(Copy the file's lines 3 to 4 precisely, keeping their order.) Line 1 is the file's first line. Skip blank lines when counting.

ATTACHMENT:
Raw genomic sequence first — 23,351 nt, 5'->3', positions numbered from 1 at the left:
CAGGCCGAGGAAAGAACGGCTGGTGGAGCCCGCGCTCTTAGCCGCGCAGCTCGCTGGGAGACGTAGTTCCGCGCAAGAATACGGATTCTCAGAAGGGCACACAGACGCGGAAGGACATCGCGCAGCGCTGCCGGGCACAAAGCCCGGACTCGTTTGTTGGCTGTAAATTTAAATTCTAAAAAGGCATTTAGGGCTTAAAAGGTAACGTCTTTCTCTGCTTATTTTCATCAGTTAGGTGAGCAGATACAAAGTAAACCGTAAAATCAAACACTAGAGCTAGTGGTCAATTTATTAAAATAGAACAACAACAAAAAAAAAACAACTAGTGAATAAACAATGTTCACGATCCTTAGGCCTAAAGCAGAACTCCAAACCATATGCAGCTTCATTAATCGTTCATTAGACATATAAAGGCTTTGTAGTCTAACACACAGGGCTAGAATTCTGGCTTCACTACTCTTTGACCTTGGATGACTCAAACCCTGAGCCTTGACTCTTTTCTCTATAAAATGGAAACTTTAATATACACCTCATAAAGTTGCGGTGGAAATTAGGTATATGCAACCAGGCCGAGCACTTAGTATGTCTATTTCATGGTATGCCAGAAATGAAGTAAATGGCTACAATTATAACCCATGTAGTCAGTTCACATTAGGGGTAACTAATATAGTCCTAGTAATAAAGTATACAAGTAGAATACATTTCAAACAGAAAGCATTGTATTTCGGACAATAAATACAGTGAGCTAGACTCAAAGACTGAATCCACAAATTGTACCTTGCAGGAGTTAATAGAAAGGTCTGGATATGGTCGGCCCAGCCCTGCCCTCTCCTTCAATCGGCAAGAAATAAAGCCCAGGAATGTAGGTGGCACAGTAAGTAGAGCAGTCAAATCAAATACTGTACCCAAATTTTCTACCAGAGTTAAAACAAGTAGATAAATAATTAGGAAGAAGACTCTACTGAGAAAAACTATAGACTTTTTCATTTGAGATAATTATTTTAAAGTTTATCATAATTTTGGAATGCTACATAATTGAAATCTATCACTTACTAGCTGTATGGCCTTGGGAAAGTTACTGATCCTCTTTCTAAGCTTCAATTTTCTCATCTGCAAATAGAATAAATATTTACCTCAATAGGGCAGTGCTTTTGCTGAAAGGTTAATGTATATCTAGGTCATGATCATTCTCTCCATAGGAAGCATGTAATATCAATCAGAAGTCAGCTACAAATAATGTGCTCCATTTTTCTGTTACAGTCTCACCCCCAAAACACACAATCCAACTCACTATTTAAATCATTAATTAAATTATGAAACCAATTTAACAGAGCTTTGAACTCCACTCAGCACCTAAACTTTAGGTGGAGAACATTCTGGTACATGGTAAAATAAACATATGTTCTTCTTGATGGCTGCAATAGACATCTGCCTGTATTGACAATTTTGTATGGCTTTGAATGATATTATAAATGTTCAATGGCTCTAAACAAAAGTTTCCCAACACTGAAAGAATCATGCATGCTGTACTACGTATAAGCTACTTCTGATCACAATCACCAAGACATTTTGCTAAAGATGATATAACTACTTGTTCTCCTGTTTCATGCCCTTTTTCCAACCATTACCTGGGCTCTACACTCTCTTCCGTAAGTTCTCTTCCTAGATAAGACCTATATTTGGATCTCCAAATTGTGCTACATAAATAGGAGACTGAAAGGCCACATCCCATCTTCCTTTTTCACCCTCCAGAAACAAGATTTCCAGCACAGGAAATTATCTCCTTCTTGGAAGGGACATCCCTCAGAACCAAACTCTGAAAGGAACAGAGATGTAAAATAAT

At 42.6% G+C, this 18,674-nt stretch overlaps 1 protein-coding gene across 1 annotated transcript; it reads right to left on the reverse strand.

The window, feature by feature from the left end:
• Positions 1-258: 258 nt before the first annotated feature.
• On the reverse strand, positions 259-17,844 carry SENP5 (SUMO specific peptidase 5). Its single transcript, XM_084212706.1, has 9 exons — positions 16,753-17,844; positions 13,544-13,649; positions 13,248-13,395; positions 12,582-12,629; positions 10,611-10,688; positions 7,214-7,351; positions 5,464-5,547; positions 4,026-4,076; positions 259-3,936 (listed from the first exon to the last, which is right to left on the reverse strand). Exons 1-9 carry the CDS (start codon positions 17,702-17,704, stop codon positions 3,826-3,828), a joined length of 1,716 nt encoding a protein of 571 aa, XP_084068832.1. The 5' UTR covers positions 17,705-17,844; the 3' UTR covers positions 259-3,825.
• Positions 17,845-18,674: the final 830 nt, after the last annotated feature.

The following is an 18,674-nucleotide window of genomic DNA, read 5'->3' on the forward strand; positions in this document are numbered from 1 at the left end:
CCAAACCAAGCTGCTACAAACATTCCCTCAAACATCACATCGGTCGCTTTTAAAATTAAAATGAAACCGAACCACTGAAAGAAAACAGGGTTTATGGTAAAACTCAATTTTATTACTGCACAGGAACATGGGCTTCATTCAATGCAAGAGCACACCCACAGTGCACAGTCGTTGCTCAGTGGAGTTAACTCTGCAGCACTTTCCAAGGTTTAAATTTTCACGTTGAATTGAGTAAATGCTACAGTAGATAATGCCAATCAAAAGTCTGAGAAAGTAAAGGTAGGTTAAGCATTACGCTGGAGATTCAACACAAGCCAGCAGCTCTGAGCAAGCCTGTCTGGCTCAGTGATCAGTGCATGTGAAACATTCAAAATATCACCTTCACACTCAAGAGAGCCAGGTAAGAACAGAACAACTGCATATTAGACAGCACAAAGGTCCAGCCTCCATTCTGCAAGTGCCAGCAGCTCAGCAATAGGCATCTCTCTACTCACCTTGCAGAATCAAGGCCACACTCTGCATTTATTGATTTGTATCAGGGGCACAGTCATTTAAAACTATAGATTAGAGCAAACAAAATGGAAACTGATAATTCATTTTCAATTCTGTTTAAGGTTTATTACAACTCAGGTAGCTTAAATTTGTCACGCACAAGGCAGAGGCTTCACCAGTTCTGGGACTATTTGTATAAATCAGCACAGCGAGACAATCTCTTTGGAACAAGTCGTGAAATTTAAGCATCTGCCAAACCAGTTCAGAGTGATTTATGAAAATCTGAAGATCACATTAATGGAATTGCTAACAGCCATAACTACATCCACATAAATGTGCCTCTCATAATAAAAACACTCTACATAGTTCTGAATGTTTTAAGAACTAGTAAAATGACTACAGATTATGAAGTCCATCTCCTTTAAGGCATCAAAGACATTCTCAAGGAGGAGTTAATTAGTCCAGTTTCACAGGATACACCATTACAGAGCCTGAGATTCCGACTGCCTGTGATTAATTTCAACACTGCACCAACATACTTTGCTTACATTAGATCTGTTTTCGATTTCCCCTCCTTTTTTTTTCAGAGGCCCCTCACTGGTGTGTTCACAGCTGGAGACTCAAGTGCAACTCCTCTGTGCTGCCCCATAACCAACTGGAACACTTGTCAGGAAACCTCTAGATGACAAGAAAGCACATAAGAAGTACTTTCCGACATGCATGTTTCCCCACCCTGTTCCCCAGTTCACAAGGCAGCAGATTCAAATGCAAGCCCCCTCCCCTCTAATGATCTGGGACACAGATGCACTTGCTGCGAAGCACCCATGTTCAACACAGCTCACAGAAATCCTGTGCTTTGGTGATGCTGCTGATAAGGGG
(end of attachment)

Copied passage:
At 42.6% G+C, this 18,674-nt stretch overlaps 1 protein-coding gene across 1 annotated transcript; it reads right to left on the reverse strand.

The window, feature by feature from the left end: